Looking Up: Kitchen Ceiling Design
Although often taken for granted in the design of a kitchen or bath, the ceiling offers considerable opportunity to define and impact the aesthetics of the space. Indeed, with the varied extremes in heights of ceilings and room dimensions today, the finish and details of the ceiling have been garnering more attention in the design process, creating new design opportunities.
There are many times when a white eggshell paint will provide the look and maintenance desired for the ceiling, while tray and coffered ceilings offer beautiful if costly options. Today, there is so much more that can and sometimes needs to be incorporated to bring that extremely high ceiling to a more human scale, or to offer that small, tight space a greater sense of openness.
This month’s column will look at what’s driving the increased interest in the ceiling and some of the ideas that are showing up as designers give a closer look to this aspect of the rooms we design.
Why now are we paying more attention to the ceilings as a design enhancement in the kitchen and bath? We have moved to common ceiling heights of nine feet, and not uncommon heights of more than this, sometimes challenging our ability to maintain proportion and balance in the spaces we are creating. In remodels, we may be held to a traditional height of eight feet, and we are trying to raise the visual sense of height to that current standard of nine feet.
The ceiling treatment can help achieve goals related to the visual height desired. The ceiling can also be a focal point, or a finishing and defining detail when a large space needs to feel cozy or spaces need to be better defined.
At the opposite extreme, we may be working in very small spaces, whether kitchen or bathroom, and the ceiling details can help expand and lighten the space. The materials and finishes also strengthen our design aesthetic, whether it’s a reclaimed wood in the kitchen, or a textured tile in the bathroom, or even a skylight over an island.
Considering a common challenge today – the significantly higher ceiling – we can either emphasize the height and the openness of the space or bring the visual space down, with how we treat the ceiling and the walls above cabinet height. With judicious use of color, contrast and mouldings, we can create a horizontal break and a focus at this mid-point above the cabinets, bringing the emphasis off the high ceiling.
Lowering a portion of the ceiling by creating a dropped ceiling or a soffitted area in the open space, such as over an island, can help bring the height down. While we are not going back to the popcorn texture and dropped acoustic tiles of the ’70s and ’80s, the use of sound-absorbing materials can also help with the acoustical challenges a high ceiling creates. Adding accent cove and other lighting in the dropped soffit can further accomplish this goal.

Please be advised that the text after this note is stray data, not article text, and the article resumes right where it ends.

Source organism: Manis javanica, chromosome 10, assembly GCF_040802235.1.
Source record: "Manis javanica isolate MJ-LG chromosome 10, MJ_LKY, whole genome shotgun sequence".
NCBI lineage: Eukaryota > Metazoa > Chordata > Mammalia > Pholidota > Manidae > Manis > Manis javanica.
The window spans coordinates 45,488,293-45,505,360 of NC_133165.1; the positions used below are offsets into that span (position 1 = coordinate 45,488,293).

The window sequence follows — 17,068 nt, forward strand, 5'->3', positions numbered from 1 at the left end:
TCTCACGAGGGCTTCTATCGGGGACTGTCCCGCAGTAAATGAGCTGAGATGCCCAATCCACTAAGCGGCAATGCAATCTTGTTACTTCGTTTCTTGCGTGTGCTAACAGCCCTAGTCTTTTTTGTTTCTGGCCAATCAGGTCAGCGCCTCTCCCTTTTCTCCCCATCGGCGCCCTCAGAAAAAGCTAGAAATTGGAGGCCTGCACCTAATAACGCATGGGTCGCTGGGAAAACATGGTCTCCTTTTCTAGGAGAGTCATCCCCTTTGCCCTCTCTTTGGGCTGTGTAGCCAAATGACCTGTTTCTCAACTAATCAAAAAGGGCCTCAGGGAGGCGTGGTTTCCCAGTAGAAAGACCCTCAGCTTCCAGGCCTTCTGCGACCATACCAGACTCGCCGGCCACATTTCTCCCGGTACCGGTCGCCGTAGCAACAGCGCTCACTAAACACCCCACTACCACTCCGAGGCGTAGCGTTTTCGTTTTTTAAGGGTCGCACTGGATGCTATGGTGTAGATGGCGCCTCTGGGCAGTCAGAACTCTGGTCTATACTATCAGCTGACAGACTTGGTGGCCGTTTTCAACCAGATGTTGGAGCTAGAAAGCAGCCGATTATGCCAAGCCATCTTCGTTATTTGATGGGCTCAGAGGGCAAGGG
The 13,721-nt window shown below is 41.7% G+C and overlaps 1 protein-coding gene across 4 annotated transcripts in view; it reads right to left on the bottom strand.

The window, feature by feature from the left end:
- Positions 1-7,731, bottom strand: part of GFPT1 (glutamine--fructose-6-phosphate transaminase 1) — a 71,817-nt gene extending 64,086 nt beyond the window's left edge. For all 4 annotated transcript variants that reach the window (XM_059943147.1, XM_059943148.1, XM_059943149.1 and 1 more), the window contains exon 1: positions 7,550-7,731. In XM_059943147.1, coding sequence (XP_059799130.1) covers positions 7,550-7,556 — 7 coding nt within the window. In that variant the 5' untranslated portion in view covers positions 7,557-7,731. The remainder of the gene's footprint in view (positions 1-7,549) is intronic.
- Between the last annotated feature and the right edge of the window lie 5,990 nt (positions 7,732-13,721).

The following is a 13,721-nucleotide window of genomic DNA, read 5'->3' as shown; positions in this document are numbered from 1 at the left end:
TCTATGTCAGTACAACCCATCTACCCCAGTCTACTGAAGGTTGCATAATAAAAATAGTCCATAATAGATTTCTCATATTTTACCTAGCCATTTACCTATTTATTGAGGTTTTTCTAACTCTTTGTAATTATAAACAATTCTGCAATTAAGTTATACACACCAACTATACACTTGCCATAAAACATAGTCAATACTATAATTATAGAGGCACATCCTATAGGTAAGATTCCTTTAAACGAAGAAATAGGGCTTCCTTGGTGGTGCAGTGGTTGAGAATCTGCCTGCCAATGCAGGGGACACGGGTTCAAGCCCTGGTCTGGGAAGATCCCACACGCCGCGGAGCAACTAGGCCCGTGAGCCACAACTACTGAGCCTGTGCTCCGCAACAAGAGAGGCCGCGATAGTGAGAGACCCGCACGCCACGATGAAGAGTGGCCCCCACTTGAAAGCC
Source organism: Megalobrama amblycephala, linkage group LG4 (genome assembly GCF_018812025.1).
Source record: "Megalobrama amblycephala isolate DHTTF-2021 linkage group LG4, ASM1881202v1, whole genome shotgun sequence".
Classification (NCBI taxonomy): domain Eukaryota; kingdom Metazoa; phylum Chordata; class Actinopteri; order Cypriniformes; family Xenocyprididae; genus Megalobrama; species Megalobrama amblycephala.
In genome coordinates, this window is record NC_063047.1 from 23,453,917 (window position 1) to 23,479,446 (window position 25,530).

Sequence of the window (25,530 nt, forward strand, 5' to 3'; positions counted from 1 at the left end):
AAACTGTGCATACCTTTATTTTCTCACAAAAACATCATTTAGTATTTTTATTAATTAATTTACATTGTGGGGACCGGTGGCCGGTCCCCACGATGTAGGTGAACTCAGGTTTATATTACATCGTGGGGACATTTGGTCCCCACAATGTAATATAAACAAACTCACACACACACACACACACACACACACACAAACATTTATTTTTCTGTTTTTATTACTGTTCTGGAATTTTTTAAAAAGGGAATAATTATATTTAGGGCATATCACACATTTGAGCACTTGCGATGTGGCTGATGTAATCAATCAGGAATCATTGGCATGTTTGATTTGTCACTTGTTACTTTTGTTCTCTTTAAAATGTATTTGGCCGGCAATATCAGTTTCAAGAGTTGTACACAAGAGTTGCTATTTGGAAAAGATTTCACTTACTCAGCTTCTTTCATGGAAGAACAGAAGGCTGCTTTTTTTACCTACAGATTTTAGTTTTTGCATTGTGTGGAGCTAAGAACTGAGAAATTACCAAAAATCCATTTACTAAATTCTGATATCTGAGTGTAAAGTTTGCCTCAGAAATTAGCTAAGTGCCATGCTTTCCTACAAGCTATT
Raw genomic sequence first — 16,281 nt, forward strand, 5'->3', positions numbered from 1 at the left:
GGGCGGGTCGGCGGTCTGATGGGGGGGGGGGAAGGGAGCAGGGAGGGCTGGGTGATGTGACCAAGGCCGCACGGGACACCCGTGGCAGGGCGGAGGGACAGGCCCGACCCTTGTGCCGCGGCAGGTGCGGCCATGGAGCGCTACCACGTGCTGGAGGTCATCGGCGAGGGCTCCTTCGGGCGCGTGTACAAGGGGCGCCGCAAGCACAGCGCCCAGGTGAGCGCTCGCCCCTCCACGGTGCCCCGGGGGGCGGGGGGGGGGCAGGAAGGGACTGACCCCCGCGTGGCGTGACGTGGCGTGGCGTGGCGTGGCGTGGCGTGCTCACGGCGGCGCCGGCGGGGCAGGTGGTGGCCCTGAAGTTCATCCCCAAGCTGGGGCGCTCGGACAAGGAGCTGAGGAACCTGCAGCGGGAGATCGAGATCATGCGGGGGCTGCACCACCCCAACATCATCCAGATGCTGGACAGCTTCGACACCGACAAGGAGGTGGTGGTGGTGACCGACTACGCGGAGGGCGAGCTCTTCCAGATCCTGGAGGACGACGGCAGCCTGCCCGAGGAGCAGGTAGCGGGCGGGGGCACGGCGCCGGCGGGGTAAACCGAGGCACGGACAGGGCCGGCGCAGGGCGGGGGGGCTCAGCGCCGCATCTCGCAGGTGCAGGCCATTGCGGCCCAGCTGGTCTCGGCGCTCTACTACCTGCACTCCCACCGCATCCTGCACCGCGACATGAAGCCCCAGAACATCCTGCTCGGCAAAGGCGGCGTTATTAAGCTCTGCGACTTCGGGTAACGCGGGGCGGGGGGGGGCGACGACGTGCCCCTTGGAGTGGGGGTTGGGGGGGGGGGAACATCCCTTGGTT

Artwork, display shelving or windows above the cabinet height can also take the emphasis off the higher ceiling, redirecting the eye visually to minimize the height of the ceiling.
Adding decorative materials such as beams or wood planks to the ceiling, especially in a darker finish, can also bring the height into a more comfortable proportion. The current trend of groupings of similar fixtures for lighting can better use the open space by lengthening and varying the cords on hanging fixtures.
When the challenge is a low ceiling or a small space, the ceiling can help open the space and give it definition. Whether large or small, a kitchen that is part of a great room in an open plan can be defined by a change in ceiling height, material or color. Using a lighter color and more ambient lighting can also open a smaller space, and the ceiling offers great opportunities for this, especially for cove or other indirect lighting. Minimal mouldings, cabinetry flush with the ceiling and minimum contrast will also help to visually grow the room, as will less wall cabinetry, more windows and negative space.
THE FIFTH WALL
As a tool to enhance the character of a room, the ceiling can be handled as a “fifth wall.”
In other words, common wall treatments such as wallpaper, a textured contrasting material or increased glazing, or varied heights and finishes, and contrast in materials and mouldings, can be used to create a statement ceiling that acts as a compelling part of the overall design.
Although the kitchen ceiling is increasingly getting the attention it deserves, the bathroom is lagging. However, this, too, offers great design prospects, starting with the increased drama created when using the ideas already being designed into kitchens. Opening and raising the height and incorporating a tray or coffered ceiling, or just raising the ceiling with a dropped area to define one zone or another, can be an effective design strategy. Particularly over the tub, a dropped ceiling or a domed or coved one can create the focus on luxury and comfort desired in even the smallest bath.
Whether the space is a minute galley kitchen or a generous master suite, the ceiling can help define the space and bring home the design sensibility of a room. Acknowledging the amount of square footage a ceiling offers, it seems obvious why kitchen and bath designers are taking advantage of this aspect of their spaces. Perhaps the next project you work on will include a closer look at the impact of the ceiling on your design, and hopefully the ideas offered here may be a good reminder or addition to your tool box going forward.